The only team that needed Mark Teixeira more than the Yankees was the Angels. With the injuries to Vladimir Guerrero, the Angels just don't have an impact bat anymore – period. They finished 10th in the AL in runs scored last year, and that was with half a season of Teixeira hitting 358/449/632*. Their 100-62 record in 2008 disguised a roster whose Pythagorean record was a disappointing 88-74. Stuck in a division with two of the best farm systems – Oakland and Texas – churning out prospects left and right, there's no room for disappointment.

AL Central Preview: Anybody's Game

Over the past three years, four of the five teams in the AL Central have gone to the postseason. Each year, one team takes a step forward and then stumbles back. Is this the year that somebody finally dominates? Or will it be another photo finish?

My Predictions:
1st: Minnesota Twins
2nd: Cleveland Indians
3rd: Chicago White Sox
4th: Detroit Tigers
5th: Kansas City Royals

Minnesota Twins
The Twins made a valiant effort in 2008, finishing the season tied with the White Sox for the AL Central title. They lost a one-game playoff for the division crown, but none the less they made a great effort.
Still, when you have such a close call, you have to look for those opportunities you missed to improve your team. With the Twins, these were pretty clear. They left Francisco Liriano in the minors far longer than was necessary, with Livan Hernandez wreaking havoc in his place. More importantly, they utterly failed to improve the left half of their infield, even though they've had the same problem for years. If the Twins had been willing to spend just a moderate amount of money to acquire a decent third baseman a few years ago, they may have made it to the World Series, after failing to get there with postseason appearances in 2002, 2003, 2004, and 2006.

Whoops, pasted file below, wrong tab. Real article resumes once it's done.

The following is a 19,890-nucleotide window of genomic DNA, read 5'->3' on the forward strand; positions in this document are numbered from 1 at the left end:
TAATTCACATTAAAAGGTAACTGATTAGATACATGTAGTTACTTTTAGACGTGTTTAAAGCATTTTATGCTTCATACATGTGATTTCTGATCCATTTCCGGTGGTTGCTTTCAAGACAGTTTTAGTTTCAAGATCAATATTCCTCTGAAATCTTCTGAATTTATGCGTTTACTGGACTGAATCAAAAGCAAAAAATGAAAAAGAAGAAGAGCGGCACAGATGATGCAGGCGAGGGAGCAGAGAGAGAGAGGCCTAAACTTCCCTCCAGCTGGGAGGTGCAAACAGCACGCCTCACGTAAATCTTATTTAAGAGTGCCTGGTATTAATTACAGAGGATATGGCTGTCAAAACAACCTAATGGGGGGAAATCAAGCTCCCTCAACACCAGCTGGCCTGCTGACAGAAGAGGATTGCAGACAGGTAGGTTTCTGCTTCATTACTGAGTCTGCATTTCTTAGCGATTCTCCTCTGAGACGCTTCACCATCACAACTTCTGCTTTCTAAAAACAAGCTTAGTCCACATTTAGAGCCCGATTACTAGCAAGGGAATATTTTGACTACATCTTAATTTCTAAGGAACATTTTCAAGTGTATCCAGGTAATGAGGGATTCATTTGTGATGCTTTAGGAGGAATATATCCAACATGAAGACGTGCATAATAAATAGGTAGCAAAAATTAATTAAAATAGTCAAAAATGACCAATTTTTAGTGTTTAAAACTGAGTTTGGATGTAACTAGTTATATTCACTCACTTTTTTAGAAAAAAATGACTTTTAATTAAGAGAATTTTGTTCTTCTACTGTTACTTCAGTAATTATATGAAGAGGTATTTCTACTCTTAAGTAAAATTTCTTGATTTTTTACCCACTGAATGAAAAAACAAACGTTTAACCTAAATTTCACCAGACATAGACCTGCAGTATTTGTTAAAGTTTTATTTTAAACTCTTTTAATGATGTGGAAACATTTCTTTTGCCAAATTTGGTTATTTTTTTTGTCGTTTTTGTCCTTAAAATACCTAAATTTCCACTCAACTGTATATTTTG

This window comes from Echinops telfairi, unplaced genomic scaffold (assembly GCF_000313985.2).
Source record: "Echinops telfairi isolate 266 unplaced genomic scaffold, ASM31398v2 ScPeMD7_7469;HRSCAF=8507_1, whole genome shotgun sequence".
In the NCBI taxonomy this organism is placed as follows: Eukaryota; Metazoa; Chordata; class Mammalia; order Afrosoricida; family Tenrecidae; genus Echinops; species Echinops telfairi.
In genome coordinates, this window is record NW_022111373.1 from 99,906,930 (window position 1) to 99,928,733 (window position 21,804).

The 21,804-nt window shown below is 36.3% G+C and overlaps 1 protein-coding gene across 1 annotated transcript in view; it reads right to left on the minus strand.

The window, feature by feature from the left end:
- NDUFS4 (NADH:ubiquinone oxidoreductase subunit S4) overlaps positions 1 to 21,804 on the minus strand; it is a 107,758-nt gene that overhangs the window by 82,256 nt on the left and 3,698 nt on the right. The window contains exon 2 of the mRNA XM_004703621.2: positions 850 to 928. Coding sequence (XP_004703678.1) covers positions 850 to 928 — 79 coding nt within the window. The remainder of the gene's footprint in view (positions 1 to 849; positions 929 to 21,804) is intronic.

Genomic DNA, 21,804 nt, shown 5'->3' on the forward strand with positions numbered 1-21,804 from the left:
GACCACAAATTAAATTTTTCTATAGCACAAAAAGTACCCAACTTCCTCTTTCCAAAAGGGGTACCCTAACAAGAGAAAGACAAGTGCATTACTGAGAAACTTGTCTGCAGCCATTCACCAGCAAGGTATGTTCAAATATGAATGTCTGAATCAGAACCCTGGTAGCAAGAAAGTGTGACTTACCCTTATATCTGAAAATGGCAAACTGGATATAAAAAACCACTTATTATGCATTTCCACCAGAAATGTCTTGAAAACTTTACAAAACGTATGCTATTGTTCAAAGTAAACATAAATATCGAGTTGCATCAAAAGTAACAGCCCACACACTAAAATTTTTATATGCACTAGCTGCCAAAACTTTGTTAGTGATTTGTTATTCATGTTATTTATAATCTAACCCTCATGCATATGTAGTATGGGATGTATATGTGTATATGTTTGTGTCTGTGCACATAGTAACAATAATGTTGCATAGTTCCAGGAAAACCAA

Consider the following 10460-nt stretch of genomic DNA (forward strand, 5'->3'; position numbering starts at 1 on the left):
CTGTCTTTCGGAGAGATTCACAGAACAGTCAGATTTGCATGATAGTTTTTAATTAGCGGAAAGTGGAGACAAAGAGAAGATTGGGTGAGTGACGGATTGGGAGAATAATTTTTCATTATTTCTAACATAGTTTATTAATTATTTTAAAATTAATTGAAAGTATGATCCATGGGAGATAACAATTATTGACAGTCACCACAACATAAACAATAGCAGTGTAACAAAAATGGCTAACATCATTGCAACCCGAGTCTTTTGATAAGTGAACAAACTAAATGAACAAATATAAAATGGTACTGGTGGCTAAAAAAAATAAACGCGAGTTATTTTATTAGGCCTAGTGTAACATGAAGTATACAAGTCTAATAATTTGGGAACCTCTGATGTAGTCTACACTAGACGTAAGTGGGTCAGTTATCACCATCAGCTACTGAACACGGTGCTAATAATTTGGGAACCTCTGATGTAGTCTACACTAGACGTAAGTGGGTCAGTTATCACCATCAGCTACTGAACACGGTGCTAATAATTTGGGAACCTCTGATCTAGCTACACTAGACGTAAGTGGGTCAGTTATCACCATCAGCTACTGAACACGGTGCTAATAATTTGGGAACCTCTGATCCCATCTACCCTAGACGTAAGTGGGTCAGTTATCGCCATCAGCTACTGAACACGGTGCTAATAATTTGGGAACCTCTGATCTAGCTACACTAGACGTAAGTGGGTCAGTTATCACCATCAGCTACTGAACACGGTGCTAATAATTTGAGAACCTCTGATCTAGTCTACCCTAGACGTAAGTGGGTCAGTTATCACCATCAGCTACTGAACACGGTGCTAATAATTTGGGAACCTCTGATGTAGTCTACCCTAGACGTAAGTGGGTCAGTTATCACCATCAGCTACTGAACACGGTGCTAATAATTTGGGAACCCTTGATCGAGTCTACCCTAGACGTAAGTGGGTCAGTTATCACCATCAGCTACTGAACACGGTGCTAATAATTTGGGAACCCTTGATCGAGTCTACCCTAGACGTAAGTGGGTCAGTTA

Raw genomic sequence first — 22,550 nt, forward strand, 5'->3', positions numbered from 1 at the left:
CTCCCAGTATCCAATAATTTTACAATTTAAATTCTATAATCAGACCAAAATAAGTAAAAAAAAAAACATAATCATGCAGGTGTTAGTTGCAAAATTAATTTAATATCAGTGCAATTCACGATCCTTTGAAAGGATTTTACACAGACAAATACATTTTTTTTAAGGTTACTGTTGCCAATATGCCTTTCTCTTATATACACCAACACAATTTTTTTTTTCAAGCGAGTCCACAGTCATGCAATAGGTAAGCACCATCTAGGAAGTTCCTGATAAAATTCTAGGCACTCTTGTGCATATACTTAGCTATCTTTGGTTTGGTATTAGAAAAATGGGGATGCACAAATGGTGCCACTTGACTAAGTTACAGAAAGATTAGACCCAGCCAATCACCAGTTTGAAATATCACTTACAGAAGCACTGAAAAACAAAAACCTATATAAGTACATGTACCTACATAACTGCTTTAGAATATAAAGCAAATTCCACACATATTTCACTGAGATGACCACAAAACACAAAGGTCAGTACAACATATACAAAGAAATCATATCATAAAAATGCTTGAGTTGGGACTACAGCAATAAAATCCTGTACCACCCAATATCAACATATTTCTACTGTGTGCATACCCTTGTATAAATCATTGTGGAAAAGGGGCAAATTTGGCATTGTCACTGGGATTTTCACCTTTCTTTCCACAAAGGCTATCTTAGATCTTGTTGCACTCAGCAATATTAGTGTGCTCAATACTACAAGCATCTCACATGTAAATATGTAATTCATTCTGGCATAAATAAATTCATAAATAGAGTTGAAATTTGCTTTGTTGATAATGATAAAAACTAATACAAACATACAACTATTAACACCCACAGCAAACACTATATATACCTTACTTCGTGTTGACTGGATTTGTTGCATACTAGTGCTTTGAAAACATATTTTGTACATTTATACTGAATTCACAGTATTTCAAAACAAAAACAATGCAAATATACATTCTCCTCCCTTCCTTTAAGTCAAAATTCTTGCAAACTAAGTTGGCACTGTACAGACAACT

Tuesday, March 17, 2009

2009 AL East Preview

The time had come for a change in Yankee-ville, and the Bronx Bombers were more than ready to seize the day. They started out by signing ace starter CC Sabathia (7 yrs., $161 MM) and strikeout master A.J. Burnett (5 yrs., $82.5 MM). And to bolster their offense, they brought in 28-year-old Mark Teixeira (8 yrs., $180 MM) to play first. The changes gave the Yankees a huge boost and put the spotlight on them as the team to beat in the AL East.
But the story isn't that simple. The Rays are still there, and while they may be destined to take a step back from the 2008 brilliance, that's no guarantee. The Red Sox spent the off-season adding spare parts like Josh Bard, John Smoltz and Ramon Ramirez, but they still feel confident that their core producers can compete with anyone, rich or poor.
It's tough to choose a winner out of three significant contenders. But here's how I see it happening ...

2009 Prediction
1st — New York Yankees
2nd — Boston Red Sox
3rd — Tampa Bay Rays
4th — Toronto Blue Jays
5th — Baltimore Orioles

New York Yankees
Not only have the Yankees added a significant upgrade at three positions (two starters and a first baseman), they also have a lot of room for improvement from within.

Mr. Selig Goes to Washington

Bud Selig's master plan was for baseball to return to Washington. In the dying days of the Montreal Expos, Selig made clear his desire that the team move out of Quebec and into the nation's capital. There were rumors that other cities were being considered, sure, but few people took seriously the idea that major league baseball could succeed in Monterrey, Mexico. Washington had a baseball-ready stadium and, not so coincidentally, would put baseball in the back yard of the movers and shakers on Capitol Hill.
Well, it didn't work out that way.
The Nationals inherited a front office run on a shoestring budget, a fallow farm system, and a team that hadn't been interesting in ten years. In 2008, the team lost 102 games, the worst record in baseball, and the worst mark for the franchise since 1976. But on the bright side, at least the front office wasn't under investigation by the FBI.
Oops . . .
Over the past year, federal investigators have been investigating charges that a handful of baseball teams were skimming bonus money away from young Caribbean players. The Nationals were among the teams named, with GM Jim Bowden and special assistant Jose Rijo targeted by the investigation. Rijo was fired by the Nats a week ago, and
the axe fell on Bowden on Sunday. He "resigned" days after word got out that the team was probably going to fire him.
Things weren't supposed to happen this way. But if you look at the situation realistically, we shouldn't be surprised. Well, the FBI investigation is surprising, but the team's overall failure was almost predictable given the circumstances.
There were three different problems that essentially "doomed" the Washington Nationals to this period of futility. They were: the city, the franchise, and the personnel. Each one played a part in bringing about the team's humiliating 2008-09 performance.